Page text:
Among those who want to feed four-legged family members non-GM food, at least half believe GMOs (genetically modified organisms) are unnatural and have the potential for unknown long-term health effects, and many are willing to pay more for non-GMO products. This is a very good thing, because the so-called “science” on this subject has tried hard to convince us GM ingredients are entirely harmless in both human and pet food. Here’s a brief and disturbing description of the GMOs used in U.S. crops:

“In the United States, GMO crops processed into food include yellow corn, soybeans and cotton, in the form of cottonseed oil.

Companies such as Monsanto and DuPont engineer these plants to contain a pesticide derived from the Bacillus [thuringiensis] bacteria, to resist applications of herbicides (particularly glyphosate, known by the brand name [RoundUp]) and to have other characteristics.”2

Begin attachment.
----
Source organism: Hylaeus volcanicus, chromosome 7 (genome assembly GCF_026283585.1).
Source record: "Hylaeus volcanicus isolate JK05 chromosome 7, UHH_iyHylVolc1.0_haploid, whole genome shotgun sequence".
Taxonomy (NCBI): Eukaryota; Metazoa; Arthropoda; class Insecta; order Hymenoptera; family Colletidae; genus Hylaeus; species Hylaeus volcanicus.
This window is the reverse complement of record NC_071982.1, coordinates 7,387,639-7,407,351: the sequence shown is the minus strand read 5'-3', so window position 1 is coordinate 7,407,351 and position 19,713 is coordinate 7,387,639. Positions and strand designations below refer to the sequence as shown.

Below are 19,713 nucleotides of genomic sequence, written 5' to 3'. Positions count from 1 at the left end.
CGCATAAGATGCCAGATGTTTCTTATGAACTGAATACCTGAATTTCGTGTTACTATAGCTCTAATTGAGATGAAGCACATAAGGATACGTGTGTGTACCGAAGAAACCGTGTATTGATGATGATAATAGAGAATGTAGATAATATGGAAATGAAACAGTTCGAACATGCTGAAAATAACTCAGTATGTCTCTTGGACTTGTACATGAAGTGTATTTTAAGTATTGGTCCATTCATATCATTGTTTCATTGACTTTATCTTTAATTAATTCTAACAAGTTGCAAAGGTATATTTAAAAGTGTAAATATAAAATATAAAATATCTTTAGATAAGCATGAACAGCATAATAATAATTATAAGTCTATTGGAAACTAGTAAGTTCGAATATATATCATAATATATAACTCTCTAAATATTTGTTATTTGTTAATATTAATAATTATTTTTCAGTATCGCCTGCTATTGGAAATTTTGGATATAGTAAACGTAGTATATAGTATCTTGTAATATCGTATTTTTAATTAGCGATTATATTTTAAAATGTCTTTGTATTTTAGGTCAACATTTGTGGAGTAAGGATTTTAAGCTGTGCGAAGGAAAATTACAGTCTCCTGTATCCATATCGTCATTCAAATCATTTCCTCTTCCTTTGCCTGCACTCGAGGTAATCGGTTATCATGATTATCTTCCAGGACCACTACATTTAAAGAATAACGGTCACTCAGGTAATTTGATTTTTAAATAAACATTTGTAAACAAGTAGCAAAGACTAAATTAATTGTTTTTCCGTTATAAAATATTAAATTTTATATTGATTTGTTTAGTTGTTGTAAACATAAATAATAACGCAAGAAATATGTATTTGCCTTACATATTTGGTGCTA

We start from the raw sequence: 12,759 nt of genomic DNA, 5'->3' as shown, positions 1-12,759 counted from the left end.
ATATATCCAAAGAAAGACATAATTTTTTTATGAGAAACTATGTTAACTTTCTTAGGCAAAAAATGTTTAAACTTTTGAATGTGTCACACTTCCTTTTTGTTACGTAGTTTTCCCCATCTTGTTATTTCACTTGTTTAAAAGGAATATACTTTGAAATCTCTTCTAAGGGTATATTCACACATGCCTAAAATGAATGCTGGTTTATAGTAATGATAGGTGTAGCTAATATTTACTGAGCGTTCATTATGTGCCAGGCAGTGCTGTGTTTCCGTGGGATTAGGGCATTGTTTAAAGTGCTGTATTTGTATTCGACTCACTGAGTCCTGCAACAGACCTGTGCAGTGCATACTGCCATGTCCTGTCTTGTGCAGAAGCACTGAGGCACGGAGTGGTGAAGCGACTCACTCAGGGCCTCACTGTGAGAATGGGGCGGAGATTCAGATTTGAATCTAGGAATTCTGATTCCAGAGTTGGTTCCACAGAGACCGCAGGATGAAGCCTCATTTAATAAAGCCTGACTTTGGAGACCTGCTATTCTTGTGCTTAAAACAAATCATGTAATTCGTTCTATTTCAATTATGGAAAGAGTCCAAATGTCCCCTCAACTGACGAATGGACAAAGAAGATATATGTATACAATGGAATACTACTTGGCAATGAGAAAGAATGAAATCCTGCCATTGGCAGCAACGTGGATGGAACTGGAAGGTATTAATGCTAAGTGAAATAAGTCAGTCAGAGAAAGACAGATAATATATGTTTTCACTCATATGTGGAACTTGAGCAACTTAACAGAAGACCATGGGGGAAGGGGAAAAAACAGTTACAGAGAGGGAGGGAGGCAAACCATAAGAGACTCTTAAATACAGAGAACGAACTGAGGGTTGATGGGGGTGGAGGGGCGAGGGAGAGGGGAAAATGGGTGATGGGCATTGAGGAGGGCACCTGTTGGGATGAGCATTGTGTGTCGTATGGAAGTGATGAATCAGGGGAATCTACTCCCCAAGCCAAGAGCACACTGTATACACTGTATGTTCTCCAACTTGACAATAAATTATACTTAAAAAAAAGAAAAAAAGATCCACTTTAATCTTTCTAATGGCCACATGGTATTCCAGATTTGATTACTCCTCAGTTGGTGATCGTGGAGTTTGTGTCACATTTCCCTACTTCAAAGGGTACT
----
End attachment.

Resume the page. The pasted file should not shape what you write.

Put another way, these are unnatural, human-engineered plants that are “born” containing pesticides and with the ability to withstand heavy exposure to glyphosate (RoundUp), a known cancer-causing agent.

Many consumers no longer trust science or scientists

Do we really want to risk eating this stuff or feed it to our dogs and cats? No, we don’t, according to a NUTRO™ survey of 1,500 U.S. dog owners. Two-thirds (65%) of those surveyed prefer non-GMO ingredients in their pet’s food.3 Consumers believe natural farming techniques are better for the environment and prefer pet food ingredients with minimal or no synthetic pesticides, herbicides and fertilizers.